I was pleased to be able to catch mezzo-soprano Diana Moore and pianist John Reid's recital, A Voice of One's Own for the Positive Note Autumn Sessions filmed at Radley College, as it chimed in with my interest in the songs of Rebecca Clarke (1886-1979). Mitchell sang two of Clarke's striking songs in a programme which was entirely devoted to 20th century British women composers, including Liza Lehmann, Rebecca Clarke, Muriel Herbert, Ethel Smyth, Phyllis Tate and many more. Embarrassingly, some were little more than names to me. Not only had Moore put together a terrific recital, but the visuals included quotes from and about the composers, which helped illuminate the music. [Positive Note]

Mezzo-soprano Kitty Whately and pianist Simon Lepper's concert at Wigmore Hall was a last-minute replacement for another programme cancelled owing to travel restrictions and a delightful evening it proved. The programme, Careful the tale you tell... was something of a family affair as Kitty Whately was joined by her parents, actors Kevin Whately and Madelaine Newton, whilst Simon Lepper's page turner was his husband.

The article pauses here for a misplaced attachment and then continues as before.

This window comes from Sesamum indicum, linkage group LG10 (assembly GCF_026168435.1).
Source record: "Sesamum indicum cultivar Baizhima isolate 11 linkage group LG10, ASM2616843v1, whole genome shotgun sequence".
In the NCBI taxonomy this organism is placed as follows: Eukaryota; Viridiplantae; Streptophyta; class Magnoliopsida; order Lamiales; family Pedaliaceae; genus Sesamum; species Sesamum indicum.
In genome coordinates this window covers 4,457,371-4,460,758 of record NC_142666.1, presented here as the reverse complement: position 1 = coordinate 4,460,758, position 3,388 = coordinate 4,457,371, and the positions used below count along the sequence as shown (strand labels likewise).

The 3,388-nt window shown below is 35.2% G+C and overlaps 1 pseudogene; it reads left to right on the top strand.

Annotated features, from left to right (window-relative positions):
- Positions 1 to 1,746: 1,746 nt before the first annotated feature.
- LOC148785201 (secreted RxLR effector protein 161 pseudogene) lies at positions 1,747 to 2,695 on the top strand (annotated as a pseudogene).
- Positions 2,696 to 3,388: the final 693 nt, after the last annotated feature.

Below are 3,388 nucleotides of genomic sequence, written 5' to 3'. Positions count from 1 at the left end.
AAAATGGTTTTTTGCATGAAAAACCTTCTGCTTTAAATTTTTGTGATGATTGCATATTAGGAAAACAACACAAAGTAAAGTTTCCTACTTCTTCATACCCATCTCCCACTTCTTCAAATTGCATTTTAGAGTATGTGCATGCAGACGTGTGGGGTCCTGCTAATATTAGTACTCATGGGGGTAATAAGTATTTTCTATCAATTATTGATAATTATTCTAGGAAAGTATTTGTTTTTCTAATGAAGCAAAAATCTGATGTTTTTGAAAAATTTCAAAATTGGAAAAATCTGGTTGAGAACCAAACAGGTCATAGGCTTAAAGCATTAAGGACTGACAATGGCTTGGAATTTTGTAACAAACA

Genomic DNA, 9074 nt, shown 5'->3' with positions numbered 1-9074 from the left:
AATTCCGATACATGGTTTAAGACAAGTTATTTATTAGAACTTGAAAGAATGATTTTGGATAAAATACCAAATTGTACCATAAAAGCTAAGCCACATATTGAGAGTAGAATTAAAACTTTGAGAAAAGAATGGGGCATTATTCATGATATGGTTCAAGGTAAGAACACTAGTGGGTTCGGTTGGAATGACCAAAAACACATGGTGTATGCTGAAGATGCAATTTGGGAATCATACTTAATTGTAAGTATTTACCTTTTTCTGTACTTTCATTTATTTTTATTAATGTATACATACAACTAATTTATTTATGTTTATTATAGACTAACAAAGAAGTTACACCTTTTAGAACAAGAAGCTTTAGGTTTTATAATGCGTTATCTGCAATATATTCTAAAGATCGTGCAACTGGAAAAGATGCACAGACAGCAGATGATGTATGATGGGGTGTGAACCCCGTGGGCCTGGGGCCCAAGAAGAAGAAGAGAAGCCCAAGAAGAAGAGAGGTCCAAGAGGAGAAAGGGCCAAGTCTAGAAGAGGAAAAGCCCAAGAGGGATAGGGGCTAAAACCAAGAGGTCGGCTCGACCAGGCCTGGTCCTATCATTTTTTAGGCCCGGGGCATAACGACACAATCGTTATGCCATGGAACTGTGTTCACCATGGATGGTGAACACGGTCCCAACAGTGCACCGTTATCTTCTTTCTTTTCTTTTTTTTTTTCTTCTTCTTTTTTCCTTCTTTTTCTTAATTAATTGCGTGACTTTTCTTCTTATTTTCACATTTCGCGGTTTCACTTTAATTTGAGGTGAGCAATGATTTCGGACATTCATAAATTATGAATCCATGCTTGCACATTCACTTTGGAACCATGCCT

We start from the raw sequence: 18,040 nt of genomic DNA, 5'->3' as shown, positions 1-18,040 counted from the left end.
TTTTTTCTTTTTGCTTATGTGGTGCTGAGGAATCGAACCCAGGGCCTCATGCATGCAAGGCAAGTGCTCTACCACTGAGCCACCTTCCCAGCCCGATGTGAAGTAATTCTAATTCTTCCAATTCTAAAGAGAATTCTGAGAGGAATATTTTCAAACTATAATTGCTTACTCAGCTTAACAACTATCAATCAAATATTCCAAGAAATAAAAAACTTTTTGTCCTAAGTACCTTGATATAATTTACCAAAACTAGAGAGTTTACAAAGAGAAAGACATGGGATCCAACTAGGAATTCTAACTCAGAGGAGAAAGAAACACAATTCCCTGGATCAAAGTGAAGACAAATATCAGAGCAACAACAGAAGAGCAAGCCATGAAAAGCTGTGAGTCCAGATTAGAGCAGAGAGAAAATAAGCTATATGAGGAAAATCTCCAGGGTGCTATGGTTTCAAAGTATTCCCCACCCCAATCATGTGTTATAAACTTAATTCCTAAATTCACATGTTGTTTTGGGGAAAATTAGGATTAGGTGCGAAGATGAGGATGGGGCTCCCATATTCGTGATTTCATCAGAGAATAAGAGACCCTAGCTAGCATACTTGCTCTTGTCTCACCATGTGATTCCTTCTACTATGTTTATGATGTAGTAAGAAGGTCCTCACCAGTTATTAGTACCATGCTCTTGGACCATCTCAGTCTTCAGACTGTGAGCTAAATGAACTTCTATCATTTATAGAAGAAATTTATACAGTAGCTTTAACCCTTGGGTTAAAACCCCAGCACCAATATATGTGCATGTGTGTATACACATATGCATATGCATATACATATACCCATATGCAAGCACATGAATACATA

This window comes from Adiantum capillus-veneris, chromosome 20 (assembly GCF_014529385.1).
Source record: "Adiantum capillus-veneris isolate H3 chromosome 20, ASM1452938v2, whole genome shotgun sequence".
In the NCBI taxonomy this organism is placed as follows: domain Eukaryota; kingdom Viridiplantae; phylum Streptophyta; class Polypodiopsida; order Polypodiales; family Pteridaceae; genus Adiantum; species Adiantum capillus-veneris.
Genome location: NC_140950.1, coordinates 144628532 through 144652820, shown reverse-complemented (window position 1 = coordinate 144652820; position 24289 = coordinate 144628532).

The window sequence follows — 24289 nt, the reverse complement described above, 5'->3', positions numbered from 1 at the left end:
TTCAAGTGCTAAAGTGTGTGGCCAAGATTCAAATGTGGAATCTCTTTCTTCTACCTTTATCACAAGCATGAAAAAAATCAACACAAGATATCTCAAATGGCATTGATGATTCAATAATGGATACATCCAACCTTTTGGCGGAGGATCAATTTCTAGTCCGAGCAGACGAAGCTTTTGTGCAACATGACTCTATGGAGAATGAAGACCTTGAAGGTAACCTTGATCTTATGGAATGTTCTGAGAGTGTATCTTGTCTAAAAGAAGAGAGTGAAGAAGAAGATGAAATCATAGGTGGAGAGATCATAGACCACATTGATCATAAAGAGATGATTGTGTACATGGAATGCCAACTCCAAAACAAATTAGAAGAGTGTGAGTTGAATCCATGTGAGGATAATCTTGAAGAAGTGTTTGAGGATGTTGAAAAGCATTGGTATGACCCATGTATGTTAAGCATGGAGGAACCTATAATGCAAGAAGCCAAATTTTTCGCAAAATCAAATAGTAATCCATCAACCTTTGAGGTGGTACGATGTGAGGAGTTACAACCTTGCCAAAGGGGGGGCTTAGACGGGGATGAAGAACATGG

The programme was an interlinking sequence of stories, delightful and disturbing, in words and music. Beginning with Jonathan Dove, ending with Stephen Sondheim and taking in Rebecca Clarke (again!), Judith Weir, Stanford, Samuel Barber (two of the Hermit Songs), and Juliana Hall's monodrama Godiva which was written for Kitty Whately.